In the heady, slow-burning sci-fi adventure Superflare, the planet Earth has just been scorched by seemingly endless days of devastating radiation from space and the only survivors are a bunch of cave-diving scientists and a plucky astronomer and his crew. The two motley groups join forces and attempt to cross the notoriously unforgiving Sonoran desert in the American Southwest, while expounding on their own scientific and life theories along the way. Narrated with palpable enthusiasm for the unfolding critical journey by Brian D’eon.
A solar eruption bakes the Earth in lethal radiation for 10 days. In the American Southwest, the only survivors are a group of spelunking scientists, and an astronomer’s entourage who had the foresight to hide in the abandoned mines of Bisbee, Arizona. In need of food, supplies and water, the two groups undertake a perilous trek across the rugged beauty of the unpeopled Sonoran desert.
This one starts off not too bad ... perhaps the author was inspired by One Second After? The whole EMP thing - this time by solar flare - is getting real old. When the sun burps for a few days, it appears everyone but our intrepid crew in the mines is killed. Not only that, their are no bodies. What's up with that? Where did they all go? If you're hoping for an explanation, you're outta luck. Actually, if you're hoping for a plot, you're really SOL. After our little band of adventurers comes up for air, that's pretty much it. Oh, there are HOURS of misogynistic philosphy lectures, mostly by the Frenchman - and a few made me laugh. The only redeeming grace of this story was the low price. It feels like the author has some writing ability, but this is a very tentative work indeed. The narrator was fine. Can't recommend.
5 of 5 people found this review helpful
The premise of this novel is good. I was looking forward to a good survival tale. This is a rip off! The author spends hours describing every scientific theory and thought. Then he goes on about art, dragon flies mating, butterflies etc.. The thought of every character is described ad nauseum. nothing relevent to the premise is dealt with. Why are all human life extinguished by radiation but all other life survived. Birds and frogs are most sensitive to solar disturbance, but here nature is beautiful and earth has cleansed itself. Do not waste your time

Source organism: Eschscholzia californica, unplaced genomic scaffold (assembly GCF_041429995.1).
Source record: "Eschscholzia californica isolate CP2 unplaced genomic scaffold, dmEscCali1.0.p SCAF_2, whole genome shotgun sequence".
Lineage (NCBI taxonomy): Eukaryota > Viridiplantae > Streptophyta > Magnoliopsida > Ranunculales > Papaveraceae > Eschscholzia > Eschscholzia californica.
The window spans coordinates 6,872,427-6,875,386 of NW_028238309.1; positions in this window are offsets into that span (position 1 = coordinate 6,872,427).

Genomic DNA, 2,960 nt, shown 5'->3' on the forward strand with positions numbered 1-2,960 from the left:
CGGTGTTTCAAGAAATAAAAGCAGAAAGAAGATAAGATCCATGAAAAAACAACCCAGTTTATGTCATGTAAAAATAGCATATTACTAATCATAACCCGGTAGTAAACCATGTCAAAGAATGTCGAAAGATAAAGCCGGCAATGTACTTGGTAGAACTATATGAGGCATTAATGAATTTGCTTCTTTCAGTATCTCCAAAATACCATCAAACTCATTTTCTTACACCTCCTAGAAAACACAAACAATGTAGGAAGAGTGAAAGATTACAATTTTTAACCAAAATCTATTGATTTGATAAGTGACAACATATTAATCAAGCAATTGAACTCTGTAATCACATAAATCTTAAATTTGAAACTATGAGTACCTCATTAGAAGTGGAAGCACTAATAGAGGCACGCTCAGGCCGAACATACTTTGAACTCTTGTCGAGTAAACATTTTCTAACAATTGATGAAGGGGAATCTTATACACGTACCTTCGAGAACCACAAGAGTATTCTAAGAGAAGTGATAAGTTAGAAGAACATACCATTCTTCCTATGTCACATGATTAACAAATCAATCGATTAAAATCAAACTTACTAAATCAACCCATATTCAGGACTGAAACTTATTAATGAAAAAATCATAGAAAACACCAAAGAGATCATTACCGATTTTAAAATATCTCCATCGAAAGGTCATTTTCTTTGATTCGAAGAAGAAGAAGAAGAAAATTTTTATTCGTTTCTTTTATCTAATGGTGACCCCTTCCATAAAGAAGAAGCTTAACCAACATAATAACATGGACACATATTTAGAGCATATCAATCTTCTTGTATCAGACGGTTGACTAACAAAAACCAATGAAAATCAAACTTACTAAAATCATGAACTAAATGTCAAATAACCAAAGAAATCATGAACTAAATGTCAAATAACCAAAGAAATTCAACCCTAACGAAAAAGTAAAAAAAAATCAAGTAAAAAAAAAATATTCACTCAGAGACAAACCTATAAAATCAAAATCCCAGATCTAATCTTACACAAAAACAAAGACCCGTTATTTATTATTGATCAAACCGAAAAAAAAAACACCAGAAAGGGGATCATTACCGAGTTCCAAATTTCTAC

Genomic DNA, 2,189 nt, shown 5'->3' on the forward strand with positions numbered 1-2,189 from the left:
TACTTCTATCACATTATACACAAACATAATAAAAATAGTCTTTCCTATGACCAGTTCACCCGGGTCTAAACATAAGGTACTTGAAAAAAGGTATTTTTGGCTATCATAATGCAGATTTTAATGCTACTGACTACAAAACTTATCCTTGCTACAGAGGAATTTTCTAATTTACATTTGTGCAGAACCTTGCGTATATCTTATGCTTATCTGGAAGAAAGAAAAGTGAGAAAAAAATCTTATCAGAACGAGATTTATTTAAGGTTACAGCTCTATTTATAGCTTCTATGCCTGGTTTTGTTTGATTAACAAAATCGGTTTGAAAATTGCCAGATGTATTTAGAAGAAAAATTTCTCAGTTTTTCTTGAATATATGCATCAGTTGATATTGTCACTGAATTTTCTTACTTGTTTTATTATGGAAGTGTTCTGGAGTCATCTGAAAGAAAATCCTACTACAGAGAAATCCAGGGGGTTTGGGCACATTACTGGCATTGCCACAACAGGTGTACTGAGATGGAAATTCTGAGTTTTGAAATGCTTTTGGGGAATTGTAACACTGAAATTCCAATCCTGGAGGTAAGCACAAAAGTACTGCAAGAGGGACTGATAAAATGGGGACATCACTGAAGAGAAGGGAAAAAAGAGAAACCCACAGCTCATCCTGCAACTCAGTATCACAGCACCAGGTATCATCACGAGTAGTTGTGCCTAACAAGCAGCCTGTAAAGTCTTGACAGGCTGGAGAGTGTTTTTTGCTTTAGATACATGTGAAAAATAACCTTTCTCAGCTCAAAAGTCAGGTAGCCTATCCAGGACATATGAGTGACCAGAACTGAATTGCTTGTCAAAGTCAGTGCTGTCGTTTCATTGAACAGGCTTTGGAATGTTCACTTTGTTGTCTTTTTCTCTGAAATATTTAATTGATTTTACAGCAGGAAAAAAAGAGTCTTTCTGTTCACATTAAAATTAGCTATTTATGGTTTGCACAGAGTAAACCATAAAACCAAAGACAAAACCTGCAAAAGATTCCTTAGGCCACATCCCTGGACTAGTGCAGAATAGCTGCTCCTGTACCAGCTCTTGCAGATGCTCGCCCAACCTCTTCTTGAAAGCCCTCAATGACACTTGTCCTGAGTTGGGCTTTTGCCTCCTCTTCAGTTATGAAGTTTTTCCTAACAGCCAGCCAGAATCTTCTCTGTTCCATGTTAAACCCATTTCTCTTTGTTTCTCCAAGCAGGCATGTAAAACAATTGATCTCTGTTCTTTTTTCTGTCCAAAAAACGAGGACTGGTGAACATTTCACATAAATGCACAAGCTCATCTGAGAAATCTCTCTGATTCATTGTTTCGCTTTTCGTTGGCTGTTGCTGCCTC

4 of 4 people found this review helpful
What could have made this a 4 or 5-star listening experience for you?
This audiobook was lacking in two major areas: story and performance. The story was dragging right from the beginning. I think of the first chapter or two to be like the first act of a movie. It should be broad and set-up the premise of the rest of the book. Unless you are a very gifted author like Tolkien, you should focus on setting up the story before delving into minutiae. Alec Sand has a great concept for a story, but I could not get to it. The second problem, the performance, became abundantly more annoying in the second chapter. The chapter has two Eurotrash pseudo-journalists hanging out at bars trying to pick up chicks. The performance made it impossible to differentiate between the two characters. To make it worse, the accents he gave them made it seem more like a Saturday Night Live skit. After an hour and a half of this, I can't take it anymore. I am going to delete this from my MP3 player. I feel like I wasted a perfectly good Audible credit on this junk. Goodbye Superflare!
1 of 1 people found this review helpful
I thought this was a dreadful book. It is not what I call science fiction, perhaps I have missed the point but the cover and description led me to believe this would be a classic post apocalyptic facing adversity story and it isn't.
The superflare certainly happens and the 2 groups survive by being underground.
The rest of the book is mainly one of the characters talking endlessly about the neediness of women and sex. I fast forwarded part of the book and this was only about an hour and a half into it. One of the characters was droning on about picking up women in bars it wasn't interesting or funny; the first couple of minutes I could accept if it had been relevant it's just that it went on and on and on.
Later I was so bored listening to the same man going on about exactly the same stuff and sometimes even speaking the same dialogue used earlier in the book that i fast forwarded more to get passed him speaking.
If the characters actually crossed a desert it must have been quick because I missed it completely and then when the 2 groups finally meet the book ends. I have given it 1 out of 5 because I can't give it a zero rating. I would like my money back on this one!